Most of the private companies are small-scale individual enterprises in industry and crafts, transport, construction, catering (restaurants, hostels, etc.), trade, and other service industries (repair, computer services, entertainment). Private rural industries in particular have become the pillars of the industry, and larger companies are slowly but steadily emerging.
The proportion of businesses belonging to people of Yi ethnicity is small, particularly in the larger private sector. Table 2.3 summarizes data on members of ethnic minorities in Liangshan (almost entirely Yi) who were engaged in the private sector (individual and private economy) in 1999 (no data were available for other years).
In some cases the local authorities were not able to differentiate between the private and the individual sector. Including groups such as Tibetans, ethnic minorities in Liangshan Prefecture made up 47.1 percent of the population in 2001; 9.2 percent (5,091) of the private businesses were owned by ethnic minorities, and they constituted 8.7 percent (8,165) of employees in those businesses in 1999.13 The figures in table 2.3 reveal that Yi-owned firms constitute only a tiny portion of the private sector. In larger businesses such as mining and manufacturing, their share was below 5 percent. Yi owned a significant percentage only in smaller lines of business such as trade and catering, or in services that did not need much professional knowledge and investment.
Further, the private sector is concentrated in more developed areas of Liangshan Prefecture, such as the cities of Xichang and Dechang and in counties that are primarily inhabited by Han, such as Huili and Huidong. As we shall demonstrate below, the reasons for this are not only historical but also strongly related to such factors as education, access to capital and credit, the existence of a beneficial infrastructure, and specific patterns of official support. As we see from table 2.4, the differences in income between Han and Yi areas are considerable.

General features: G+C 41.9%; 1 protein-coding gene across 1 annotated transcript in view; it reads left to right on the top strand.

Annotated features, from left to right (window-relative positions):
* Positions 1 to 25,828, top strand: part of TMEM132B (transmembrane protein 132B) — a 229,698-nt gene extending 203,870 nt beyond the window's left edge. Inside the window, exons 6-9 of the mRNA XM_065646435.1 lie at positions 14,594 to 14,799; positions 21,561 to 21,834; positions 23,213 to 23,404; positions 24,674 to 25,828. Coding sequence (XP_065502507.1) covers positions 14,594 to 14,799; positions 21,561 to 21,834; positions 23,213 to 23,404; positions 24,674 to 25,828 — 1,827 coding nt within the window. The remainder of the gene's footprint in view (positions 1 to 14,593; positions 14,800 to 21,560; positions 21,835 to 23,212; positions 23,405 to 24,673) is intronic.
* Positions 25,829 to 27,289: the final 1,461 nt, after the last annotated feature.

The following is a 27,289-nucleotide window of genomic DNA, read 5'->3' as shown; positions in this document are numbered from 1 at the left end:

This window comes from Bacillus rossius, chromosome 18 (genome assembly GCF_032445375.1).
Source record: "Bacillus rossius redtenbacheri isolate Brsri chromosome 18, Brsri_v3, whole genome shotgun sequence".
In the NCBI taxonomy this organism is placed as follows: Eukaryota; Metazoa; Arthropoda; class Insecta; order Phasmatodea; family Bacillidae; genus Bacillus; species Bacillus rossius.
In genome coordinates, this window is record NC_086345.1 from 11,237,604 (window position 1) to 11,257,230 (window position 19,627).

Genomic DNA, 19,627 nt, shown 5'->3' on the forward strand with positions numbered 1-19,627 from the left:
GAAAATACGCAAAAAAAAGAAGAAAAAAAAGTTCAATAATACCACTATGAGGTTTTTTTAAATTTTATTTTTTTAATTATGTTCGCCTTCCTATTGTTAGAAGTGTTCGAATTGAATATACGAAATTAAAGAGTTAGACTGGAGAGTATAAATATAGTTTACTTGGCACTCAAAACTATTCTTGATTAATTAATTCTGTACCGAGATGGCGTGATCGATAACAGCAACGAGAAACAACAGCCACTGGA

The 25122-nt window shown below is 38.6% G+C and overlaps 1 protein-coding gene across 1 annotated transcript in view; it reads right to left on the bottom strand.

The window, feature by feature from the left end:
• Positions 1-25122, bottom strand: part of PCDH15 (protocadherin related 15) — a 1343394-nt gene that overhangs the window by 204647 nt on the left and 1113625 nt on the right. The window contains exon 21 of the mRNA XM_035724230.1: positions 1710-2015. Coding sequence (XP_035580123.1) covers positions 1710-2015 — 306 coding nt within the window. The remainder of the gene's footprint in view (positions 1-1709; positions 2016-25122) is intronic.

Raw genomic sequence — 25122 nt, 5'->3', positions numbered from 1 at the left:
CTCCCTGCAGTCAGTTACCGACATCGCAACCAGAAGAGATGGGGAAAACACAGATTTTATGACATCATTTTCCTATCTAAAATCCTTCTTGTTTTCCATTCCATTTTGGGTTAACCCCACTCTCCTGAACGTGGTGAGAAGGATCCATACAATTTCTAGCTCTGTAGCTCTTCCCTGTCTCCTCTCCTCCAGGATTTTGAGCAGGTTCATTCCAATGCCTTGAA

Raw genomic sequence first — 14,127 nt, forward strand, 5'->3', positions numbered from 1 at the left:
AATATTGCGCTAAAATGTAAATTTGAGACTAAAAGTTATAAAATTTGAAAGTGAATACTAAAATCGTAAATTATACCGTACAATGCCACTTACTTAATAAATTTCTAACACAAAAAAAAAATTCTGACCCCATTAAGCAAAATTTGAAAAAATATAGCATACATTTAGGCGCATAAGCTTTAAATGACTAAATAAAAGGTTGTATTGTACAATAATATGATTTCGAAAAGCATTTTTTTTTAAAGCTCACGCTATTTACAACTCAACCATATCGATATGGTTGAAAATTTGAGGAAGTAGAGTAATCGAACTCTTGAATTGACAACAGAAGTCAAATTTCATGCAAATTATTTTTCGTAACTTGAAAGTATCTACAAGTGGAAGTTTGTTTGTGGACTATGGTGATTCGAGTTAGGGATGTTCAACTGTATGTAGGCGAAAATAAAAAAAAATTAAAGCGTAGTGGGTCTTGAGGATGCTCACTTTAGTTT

Table 2.4 suggests that in general, areas with a Han majority are economically better off than those with a Nuosu majority. This could be interpreted as a sign of economic segregation along ethnic lines but, in fact, access to railways, highways, and urban markets; the topography; and natural as opposed to cash economies all play a significant role in explaining why Yi areas have lagged in development. The Tibetan Autonomous County of Muli, for example, does not suffer from the abject poverty and starvation of parts of Zhaojue and Butuo but it is so unconnected to the cash economy that people’s cash incomes are low even though they have enough to eat. The development gap between Yi and Han areas has increased in spite of, or even because of, political reform.
Although they have received considerable financial support from the center of Liangshan Prefecture, Yi core counties are still classified as “poor” or “extremely poor.” The government is not solely responsible for this, because some of these areas are remote regions of refuge into which Yi people have withdrawn in recent centuries. But it is clear that, since the founding of the People’s Republic, there has been no development policy that is suited to these areas. Political reform has visibly diminished state control, but this has not benefited these counties. According to local reports, the national and provincial governments have not given enough credit, subsidies, foreign exchange, and materials to many Yi counties in Liangshan. In the next chapter I explore some of the forces that determine the development of the private sector by comparing data from different counties.